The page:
Re: Calculation of distance traveled by an atom

From: Axel Kohlmeyer (akohlmey_at_gmail.com)
Date: Mon Dec 05 2011 - 23:22:53 CST

On Tue, Dec 6, 2011 at 12:11 AM, M.Raviprasad <M.Raviprasad_at_my.ndsu.edu>wrote:

> -----Original Message-----****
>
> From: Axel Kohlmeyer [mailto:akohlmey_at_gmail.com] ****
>
> Sent: Monday, December 05, 2011 5:37 PM****
>
> To: M.Raviprasad****
>
> Cc: namd-l_at_ks.uiuc.edu****
>
> Subject: Re: namd-l: Calculation of distance traveled by an atom****
>
> ** **
>
> On Mon, Dec 5, 2011 at 3:54 PM, M.Raviprasad <M.Raviprasad_at_my.ndsu.edu>
> wrote:****
>
> > To NAMD users,****
>
> >** **
>
> > I calculated distance traveled by an Oxygen atom (gas molecule) in the *
> ***
>
> > polymeric system using DCD file. In order to make sure the ****
>
> > calculation, I used velocity to calculate the distance (distance =
> Velocity*time step).****
>
> > Velocity was taken from the velocity DCD file. However, these two ****
>
> > values are not matching. I believe that results should be the same ****
>
> > (not exact but****
>
> > close) irrespective of the methods.****
>
> ** **
>
> i disagree. if it was possible to even approximately predict the
> trajectory of atoms this way, we wouldn't have these issues with requiring
> so much computer time to do MD simulations of big systems.****
>
> ** **
>
> I understand that we cannot predict the trajectory by simply doing the
> calculation. But velocities stored in the VEL.DCD file were calculated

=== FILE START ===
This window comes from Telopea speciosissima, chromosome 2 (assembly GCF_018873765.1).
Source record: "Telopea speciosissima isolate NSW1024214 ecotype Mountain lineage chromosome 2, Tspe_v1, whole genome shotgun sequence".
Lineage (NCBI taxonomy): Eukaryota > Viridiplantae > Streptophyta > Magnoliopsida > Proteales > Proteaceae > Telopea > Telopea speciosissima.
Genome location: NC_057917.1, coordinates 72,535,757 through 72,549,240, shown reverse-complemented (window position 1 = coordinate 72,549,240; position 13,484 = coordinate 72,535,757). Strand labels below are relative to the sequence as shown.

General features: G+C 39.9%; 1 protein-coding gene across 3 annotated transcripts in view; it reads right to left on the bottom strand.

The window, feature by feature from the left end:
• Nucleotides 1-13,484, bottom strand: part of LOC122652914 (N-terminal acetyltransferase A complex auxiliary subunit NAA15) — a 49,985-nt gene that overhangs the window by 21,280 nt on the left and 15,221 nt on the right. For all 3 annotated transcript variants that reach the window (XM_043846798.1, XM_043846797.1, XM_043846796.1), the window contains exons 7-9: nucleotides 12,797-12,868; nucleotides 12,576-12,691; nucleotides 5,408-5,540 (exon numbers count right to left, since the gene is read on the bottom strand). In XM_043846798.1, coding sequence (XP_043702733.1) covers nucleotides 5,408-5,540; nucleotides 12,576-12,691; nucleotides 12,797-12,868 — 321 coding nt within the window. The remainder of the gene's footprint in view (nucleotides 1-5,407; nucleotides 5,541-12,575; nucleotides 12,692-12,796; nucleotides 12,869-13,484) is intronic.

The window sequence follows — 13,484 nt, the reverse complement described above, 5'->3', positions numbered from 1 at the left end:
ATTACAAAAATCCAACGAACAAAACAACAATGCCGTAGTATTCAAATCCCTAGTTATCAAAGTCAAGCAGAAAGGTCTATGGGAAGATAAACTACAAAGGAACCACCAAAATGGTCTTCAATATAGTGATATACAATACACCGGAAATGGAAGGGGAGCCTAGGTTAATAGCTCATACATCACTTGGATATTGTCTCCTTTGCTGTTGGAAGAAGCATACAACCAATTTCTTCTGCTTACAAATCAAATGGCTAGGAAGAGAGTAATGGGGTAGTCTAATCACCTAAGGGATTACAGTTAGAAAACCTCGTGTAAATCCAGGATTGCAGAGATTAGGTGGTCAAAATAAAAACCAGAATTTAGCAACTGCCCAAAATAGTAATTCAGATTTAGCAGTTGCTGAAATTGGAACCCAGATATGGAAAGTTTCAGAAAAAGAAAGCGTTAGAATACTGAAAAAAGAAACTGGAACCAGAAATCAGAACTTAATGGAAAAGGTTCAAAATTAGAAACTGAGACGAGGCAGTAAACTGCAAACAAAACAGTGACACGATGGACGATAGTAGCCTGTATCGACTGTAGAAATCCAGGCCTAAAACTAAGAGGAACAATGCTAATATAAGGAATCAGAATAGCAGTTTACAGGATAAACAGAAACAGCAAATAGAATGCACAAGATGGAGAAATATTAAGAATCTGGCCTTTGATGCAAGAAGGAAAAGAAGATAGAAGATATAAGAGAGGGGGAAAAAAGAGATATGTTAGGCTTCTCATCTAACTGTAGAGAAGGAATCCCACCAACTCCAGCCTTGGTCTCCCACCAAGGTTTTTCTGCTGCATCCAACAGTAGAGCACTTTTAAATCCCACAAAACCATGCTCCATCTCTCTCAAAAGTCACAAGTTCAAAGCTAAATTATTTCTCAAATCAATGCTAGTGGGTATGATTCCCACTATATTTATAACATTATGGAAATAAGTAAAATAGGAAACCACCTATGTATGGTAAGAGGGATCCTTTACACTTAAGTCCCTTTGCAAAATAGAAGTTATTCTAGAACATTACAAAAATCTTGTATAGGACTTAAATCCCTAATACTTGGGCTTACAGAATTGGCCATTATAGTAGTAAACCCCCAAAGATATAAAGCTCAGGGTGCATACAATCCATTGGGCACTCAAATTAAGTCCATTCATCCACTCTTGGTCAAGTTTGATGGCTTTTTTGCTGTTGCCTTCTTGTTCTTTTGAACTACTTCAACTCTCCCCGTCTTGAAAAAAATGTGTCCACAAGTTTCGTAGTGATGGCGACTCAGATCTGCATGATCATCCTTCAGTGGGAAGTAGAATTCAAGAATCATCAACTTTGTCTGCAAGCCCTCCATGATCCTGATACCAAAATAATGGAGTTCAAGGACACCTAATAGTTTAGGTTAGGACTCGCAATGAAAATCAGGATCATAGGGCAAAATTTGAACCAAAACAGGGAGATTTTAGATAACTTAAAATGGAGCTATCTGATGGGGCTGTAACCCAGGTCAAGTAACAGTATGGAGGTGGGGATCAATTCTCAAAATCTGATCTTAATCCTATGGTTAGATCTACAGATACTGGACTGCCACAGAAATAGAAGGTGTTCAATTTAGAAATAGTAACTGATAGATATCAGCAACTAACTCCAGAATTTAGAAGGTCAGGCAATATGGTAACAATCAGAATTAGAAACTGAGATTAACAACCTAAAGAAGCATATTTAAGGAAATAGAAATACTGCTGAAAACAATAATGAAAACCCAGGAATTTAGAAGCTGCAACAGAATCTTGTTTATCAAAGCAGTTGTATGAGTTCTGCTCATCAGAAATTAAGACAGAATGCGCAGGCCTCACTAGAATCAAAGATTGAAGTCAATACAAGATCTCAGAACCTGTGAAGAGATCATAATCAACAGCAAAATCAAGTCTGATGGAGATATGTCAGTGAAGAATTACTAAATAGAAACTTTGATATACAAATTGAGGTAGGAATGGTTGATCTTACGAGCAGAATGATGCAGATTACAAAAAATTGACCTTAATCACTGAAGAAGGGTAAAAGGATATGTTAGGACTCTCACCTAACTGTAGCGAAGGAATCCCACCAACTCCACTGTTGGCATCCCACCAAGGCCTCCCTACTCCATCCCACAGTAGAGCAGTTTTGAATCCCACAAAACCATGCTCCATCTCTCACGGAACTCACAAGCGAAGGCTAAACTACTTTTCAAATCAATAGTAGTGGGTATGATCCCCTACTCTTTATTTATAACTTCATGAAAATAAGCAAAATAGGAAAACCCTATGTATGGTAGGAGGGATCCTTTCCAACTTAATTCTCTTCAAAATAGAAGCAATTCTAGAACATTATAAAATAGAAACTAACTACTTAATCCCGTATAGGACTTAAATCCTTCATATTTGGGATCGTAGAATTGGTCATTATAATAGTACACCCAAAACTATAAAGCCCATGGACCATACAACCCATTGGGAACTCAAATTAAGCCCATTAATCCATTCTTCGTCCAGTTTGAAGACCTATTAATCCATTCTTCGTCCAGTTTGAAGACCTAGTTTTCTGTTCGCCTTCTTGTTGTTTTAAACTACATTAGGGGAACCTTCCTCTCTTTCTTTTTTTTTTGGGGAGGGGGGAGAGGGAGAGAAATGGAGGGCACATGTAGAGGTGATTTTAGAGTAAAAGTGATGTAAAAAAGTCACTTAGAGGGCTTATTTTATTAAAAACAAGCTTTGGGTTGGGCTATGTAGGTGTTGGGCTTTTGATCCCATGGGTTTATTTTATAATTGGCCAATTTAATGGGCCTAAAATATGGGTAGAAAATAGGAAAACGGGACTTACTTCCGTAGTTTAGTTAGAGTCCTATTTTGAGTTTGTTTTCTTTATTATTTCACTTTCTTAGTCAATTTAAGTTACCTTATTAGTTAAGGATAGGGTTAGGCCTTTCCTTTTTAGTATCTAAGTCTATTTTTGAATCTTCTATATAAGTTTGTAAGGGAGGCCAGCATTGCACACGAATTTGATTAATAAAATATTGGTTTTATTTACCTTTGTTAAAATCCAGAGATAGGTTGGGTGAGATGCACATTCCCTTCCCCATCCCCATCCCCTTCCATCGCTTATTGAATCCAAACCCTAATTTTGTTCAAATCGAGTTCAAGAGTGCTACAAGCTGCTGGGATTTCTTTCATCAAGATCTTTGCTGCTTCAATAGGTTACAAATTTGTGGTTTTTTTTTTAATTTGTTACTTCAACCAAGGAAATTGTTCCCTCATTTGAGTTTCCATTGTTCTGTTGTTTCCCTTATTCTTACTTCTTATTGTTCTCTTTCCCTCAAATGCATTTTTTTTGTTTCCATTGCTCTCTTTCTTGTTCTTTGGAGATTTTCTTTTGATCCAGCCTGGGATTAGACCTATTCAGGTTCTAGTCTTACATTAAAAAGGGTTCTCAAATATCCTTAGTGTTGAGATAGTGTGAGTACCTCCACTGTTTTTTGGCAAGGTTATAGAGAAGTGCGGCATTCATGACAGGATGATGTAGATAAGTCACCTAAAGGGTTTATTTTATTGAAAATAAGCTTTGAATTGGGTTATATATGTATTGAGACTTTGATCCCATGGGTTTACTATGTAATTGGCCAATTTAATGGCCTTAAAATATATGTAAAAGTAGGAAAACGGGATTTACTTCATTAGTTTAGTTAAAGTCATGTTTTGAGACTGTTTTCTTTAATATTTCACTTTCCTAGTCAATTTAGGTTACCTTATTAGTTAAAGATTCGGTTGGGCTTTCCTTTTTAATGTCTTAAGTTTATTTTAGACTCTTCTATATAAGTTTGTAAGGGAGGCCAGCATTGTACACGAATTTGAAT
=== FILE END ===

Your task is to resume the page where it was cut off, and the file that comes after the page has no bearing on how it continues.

> based on the atomic positions stored in the coordinate DCD file. So I
>
no, they are not! the *forces* are computed from the coordinates.
velocities are computed from previous velocities and the force.
please look up newton's laws.

> would expect to have approximately same distance between two time frames
> in both ways (Coordinate DCD and Velocity DCD).
>
this is nonsense.

> ****
>
> ** **
>
> > What am I doing wrong?****
>
> ** **
>
> you are completely ignoring the fact how time integration works****
>
> ** **
>
> I understand that the time integration for coordinates and velocities are
> different. But stored coordinates and velocities are for the same time
> step. So I would think that integration time would not increase the error
> in the approximate calculation.
>
sorry, your reasoning would _only_ work, if there were *no* forces
at all acting between the atoms. again, see newton's laws.
we are talking *elementary* classical mechanics stuff here.

> and the fact that atomic velocities are significantly impacted by high
> frequency vibrations and librations, that would integrate out on long time
> scales.****
>
> ** **
>
> But, these vibrations due to the system temperature will be adjusted by
> rescaling the velocities. So I do not think much of a problem with this in
> the calculation of distances.
>
huh? this statement makes even less sense than the previous ones.

> > Is there any other way to calculate and verify the distance travelled **
> **
>
> > by an atom?****
>
> ** **
>
> i don't see why you need to "verify" the coordinate data. ****
>
> the coordinate dcd file is the perfect(!) record of how each atom has
> traveled during your simulation and the distance between any two reference
> points is as accurate as it gets (outside of quantum effects that don't
> show up in classical MD in the first place).
>
> I agree that the coordinate dcd is perfect for distance calculation.
>
so why do you need to "verify" it?

axel.

> Thanks****
>
> Ravi ****
>
> ** **
>
> ** **
>
> ** **
>
> cheers,****
>
> axel.****
>
> ** **
>
> > Any suggestion is appreciated****
>
> >** **
>
> > Thanks****
>
> >** **
>
> > Ravi****
>
> >** **
>
> >** **
>
> ** **
>
> ** **
>
> ** **
>
> --****
>
> Dr. Axel Kohlmeyer****
>
> akohlmey_at_gmail.com http://goo.gl/1wk0****
>
> ** **
>
> College of Science and Technology****
>
> Temple University, Philadelphia PA, USA.****
>
> ** **
>
> ** **
>

-- 
Dr. Axel Kohlmeyer
akohlmey_at_gmail.com  http://goo.gl/1wk0
College of Science and Technology
Temple University, Philadelphia PA, USA.

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